Yiddish Dancer Graces SMC

The Santa Monica College dance
program led by Judith Douglass is
one of the school's proudest jewels.
The program gives us performances,
but also it gives us something
It enables anyone who is
interested in learning about different
cultures discover them in a way never
really touched on in our world, to
understand different world through
the art of dance.

Every so often Judith Douglass arranges for different dance teachers
or dance experts to come in to
her class and teach their peoples'
respective dance and how their
societies view these traditional
dances. If you've never heard of
the dance program at SMC, then
you better check your sources,
because this is where Santa Monica
comes to learn about history through

Last Thursday, the dance program
welcomed Karen Goodman, a
Yiddish dance instructor. Goodman
taught the values of her religion and
culture with the dances that have
been passed on from generation to
generation. "I saw some [dance] stuff
when I was two and that's what got
me started," said Goodman.

Jus t a s t ea ching i s pa r t of
Goodman's life, so is her culture.
"I used to own a dance studio on
Melrose called Dance Works," said
Goodman. "Teaching is a part of a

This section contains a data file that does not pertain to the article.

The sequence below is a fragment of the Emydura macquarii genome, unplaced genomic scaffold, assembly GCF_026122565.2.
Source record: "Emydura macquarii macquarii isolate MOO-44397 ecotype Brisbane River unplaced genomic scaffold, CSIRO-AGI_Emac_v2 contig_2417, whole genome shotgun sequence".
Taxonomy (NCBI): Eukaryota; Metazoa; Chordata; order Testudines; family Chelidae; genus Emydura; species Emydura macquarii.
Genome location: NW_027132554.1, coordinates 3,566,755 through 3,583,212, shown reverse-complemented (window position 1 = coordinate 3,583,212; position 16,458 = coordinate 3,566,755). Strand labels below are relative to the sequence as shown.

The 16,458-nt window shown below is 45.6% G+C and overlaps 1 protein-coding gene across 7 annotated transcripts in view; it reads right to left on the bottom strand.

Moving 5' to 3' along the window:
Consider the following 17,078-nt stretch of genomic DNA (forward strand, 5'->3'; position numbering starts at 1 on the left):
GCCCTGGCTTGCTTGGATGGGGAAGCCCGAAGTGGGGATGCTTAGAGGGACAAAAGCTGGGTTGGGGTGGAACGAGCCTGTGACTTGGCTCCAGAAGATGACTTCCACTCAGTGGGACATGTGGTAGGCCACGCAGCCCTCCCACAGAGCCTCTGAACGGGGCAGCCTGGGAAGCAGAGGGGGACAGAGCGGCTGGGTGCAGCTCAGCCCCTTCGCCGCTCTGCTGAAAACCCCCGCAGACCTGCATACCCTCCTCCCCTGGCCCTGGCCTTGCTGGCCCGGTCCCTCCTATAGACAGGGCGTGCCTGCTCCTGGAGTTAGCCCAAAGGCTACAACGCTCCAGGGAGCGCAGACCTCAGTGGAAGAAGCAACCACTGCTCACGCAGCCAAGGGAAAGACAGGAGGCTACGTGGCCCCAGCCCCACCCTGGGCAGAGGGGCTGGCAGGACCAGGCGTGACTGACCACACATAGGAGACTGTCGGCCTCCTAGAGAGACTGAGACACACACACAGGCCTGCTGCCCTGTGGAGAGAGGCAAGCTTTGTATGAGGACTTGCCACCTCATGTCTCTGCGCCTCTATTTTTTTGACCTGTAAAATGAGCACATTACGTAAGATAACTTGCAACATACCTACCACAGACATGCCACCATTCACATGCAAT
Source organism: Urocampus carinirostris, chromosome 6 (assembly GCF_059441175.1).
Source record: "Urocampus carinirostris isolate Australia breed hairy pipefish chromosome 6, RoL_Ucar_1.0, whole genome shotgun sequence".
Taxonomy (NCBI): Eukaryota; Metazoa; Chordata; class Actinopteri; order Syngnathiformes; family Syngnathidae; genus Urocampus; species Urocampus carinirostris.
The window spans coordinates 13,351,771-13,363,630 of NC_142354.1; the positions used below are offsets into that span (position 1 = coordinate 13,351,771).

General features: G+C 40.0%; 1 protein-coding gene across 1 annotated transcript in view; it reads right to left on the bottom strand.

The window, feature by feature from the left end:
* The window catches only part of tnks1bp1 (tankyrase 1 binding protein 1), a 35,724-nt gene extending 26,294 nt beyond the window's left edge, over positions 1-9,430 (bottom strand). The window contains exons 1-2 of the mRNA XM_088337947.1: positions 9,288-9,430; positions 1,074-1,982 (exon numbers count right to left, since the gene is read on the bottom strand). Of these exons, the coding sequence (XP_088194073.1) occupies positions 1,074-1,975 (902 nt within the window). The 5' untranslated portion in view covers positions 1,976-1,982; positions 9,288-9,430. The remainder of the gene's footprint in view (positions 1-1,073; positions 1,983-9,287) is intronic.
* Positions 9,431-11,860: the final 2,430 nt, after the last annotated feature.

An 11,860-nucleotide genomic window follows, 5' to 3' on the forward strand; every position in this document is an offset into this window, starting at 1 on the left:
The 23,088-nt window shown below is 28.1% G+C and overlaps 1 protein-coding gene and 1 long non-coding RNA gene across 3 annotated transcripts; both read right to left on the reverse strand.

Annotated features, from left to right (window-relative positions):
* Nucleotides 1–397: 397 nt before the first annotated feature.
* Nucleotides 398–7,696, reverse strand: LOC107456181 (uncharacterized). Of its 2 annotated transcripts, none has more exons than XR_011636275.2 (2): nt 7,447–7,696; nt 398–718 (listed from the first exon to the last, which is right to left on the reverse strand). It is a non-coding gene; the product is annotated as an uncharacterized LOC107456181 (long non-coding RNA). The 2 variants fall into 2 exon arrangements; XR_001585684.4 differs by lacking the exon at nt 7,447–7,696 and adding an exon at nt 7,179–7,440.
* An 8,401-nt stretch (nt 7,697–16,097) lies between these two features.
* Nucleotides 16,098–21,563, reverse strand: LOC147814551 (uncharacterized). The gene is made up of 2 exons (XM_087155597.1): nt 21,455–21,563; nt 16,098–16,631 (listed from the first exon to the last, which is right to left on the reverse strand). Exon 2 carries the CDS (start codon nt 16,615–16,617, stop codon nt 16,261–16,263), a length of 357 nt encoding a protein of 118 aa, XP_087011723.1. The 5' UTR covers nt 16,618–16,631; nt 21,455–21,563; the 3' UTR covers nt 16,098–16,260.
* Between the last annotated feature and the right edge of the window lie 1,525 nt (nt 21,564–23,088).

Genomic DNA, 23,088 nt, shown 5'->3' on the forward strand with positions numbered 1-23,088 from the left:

dancer's life, unless you are in a
big troupe."

The Yiddish culture has a dance
for everything; a dance of anger, a
beggar's dance and even a fertility
dance. That is as much a part of her
culture as matzah and Manischewitz.
The class was a history lesson. The
SMC dancers learned that weddings
would sometimes go on for a week
because of all the different themes
and parties they would have, each
party having its own dance.

Special melodies mixed in with
Eastern European music and gypsy
music would be played by a group of
musicians who would travel to each
all the themed events playing there
music. Goodman eventually had
the students hold hands in a circle
as she said "Is there anything more
united then a circle?" The music
started and she demonstrated the
moves of her ancestors. "You want
to express freedom when you dance,"
said Goodman.

Just good old fashion fun here at
SMC. "This was interesting, a good
history class," said Erica Goodman,
an SMC dance student. "It was a lot
of information, I would really love
if it would go in depth."

You don't only have to take a
culture to class to learn different
cultural customs. Sometimes all
you really have to do is dance. We
can learn so much about a peoples'
values and traditions through dance.

History is written in the dances
themselves, whether it's the salsa,
a Native American rain dances or
a traditional Jewish wedding dance
(you know the one, where they all
circle up and have the bride and
groom on chairs lifting them up to
the sky). This SMC Program gives
that unusual perspective to all of its
students. It's so easy to attend one
of these classes and be in for a treat.

Broaden your horizons, take a dance
class, and then you'll know.